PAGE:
Miroglio said it spent 50 million euros, or $57 million at current exchange, in the last three years on sustainable technology and innovation, including a clean printing machine that saves 30 percent CO2 and energy, and uses half as much water, while French lace specialist Sophie Hallette divulged it has been investing between 1.5 million and 2 million euros, or $1.7 million to $2.3 million, each year to improve its ecological footprint and update its equipment to today’s standards.

“And we plan to keep that level in the next years,” said Romain Lescroart, the
firm’s chairman.


The lace-maker’s two-tone floral micro motif with a mock-solid effect and a novel technique combining embroidery with lace bands, was an example of innovation creating novelty.

Christian Wijnants, who was spotted at Halley Stevensons, said he felt the trend was toward rougher textures, including silk and linen, and lauded the Scottish company for its heavy, waxed coat fabrics. The brand’s director, Martin Wigglesworth, said, “The prospects are good because we are well tuned into the fashion scene,” he said, pointing to its new premium cloth, an ultrastrong fabric spun from nettle yarn suitable for apparel and accessories.

Actor John Malkovich, who was scouting textiles for a new fashion undertaking, said he didn’t bother looking at the trends. “I’m always working with the same people,” Malkovich said. “I’m starting again with a new partner for spring 2016,” adding that the new brand would run under his own name and be based in Paris.

Yiqing Yin said she was pleased with the color propositions — deep indigo hues, luminous yellow, pink and orange — but was disappointed with the technical nature of the fabrics. She noted that she would spend more time at the Maison d’Exceptions, an annual section of PV that highlights craftsmanship from around the globe.

“This is a good place when you are looking for new techniques,” she said. “It’s sometimes a challenge to translate them into wearable pieces, but I love that.”

Eurojersey was pushing the envelope with a new collaboration with fashion design students from Milan’s Politecnico, who translated the company’s range of wrinkle-free fabrics into functional clothing, including a squared cape that folded into a pocket.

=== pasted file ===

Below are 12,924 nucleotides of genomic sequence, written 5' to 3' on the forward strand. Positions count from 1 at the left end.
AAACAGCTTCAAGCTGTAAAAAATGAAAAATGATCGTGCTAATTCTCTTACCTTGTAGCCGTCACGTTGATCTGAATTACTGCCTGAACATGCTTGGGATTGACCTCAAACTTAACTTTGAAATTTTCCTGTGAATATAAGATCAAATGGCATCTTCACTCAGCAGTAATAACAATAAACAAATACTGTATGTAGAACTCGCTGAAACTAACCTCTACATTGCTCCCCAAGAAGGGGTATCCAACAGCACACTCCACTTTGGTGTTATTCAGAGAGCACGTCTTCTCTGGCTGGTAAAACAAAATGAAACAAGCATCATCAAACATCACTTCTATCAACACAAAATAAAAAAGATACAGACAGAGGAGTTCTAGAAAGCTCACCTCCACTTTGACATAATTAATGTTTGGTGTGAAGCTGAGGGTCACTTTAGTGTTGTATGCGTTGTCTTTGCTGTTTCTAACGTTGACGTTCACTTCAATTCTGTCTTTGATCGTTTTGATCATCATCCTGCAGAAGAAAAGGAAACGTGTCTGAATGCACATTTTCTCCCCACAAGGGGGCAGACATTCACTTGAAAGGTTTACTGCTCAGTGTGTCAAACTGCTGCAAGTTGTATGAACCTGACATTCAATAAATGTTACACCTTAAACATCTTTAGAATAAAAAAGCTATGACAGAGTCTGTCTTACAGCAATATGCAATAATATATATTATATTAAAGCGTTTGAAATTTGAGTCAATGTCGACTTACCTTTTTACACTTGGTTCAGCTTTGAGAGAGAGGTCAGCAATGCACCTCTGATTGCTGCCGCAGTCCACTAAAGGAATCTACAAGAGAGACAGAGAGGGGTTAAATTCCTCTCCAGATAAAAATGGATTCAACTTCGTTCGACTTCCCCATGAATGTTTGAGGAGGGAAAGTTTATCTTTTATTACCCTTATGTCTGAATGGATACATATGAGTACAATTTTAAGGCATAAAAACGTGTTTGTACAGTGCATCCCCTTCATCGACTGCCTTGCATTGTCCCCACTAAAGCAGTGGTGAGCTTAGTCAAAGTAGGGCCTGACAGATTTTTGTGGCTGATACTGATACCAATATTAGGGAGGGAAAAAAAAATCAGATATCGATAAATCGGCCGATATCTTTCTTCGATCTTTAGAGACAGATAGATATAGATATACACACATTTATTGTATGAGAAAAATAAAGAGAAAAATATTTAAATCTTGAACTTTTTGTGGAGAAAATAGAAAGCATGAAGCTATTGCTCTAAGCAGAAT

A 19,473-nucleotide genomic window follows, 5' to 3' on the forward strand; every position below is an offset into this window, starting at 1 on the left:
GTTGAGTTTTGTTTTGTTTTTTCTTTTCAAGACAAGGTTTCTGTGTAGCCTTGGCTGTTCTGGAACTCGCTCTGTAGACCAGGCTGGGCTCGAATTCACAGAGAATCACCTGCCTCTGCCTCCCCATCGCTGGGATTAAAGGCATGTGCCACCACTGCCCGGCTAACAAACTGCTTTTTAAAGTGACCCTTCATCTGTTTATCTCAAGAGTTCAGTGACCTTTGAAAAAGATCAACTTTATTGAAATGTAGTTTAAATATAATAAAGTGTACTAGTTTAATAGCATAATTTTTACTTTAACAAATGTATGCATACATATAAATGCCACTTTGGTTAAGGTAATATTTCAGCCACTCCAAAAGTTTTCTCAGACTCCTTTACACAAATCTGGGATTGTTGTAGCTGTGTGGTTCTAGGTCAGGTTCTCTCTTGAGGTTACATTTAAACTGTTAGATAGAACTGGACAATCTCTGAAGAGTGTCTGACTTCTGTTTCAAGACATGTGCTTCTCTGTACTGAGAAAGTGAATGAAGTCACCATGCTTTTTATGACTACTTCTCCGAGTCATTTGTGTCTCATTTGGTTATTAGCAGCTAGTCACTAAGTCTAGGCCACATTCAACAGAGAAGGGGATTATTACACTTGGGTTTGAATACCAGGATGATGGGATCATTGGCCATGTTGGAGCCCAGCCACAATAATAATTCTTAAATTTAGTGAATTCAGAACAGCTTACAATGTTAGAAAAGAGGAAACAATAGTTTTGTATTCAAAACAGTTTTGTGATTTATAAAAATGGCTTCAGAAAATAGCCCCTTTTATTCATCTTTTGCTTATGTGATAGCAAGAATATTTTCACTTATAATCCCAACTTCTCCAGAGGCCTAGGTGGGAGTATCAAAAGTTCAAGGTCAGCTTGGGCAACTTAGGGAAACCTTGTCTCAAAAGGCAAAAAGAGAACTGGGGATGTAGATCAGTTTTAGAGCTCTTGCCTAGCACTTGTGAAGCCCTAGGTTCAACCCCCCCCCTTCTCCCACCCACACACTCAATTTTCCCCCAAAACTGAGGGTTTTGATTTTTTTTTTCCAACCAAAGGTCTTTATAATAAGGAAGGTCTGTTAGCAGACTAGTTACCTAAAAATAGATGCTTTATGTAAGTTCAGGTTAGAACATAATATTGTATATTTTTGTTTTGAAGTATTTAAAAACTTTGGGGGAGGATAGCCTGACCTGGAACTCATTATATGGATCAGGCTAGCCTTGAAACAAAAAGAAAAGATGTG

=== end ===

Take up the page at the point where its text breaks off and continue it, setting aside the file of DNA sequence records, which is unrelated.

The company’s senior sales manager, Matteo Cecchi, said sales were up “more than 10 percent” in 2014 thanks to high demand from the ready-to-wear and sportswear markets, while “a boom” in the North American market has helped the company to secure “some important orders and unexpected [large] re-orders of our Sensitive fabrics range.”

At Texworld, exhibitors were feeling the impact of currency fluctuations. With the majority of exhibiting companies hailing from outside the European Union — 295 of the total 626 exhibitors were from China and 86 from Turkey — many were feeling the effect of buying yarns in dollars and selling their fabrics in euros to European customers. Visitor numbers at Texworld and Apparel Sourcing increased 1 percent compared with February 2014 to 13,639.

Mozart Tseng, president of Mozartex, China’s largest supplier of fabrics made with Lenzing’s Tencel fiber, said the company had seen sales to Europe, China and Japan drop last year and that 2015 would be a tough year, notably in Europe, which represents 35 percent of the company’s sales. “The currency is too weak,” he said. “[European customers’] buying power may be 10 percent down,” adding that with costs rising in China for labor, energy and real estate amid stringent new environmental regulations, the firm is focusing on efficiency to cut costs and avoid raising prices.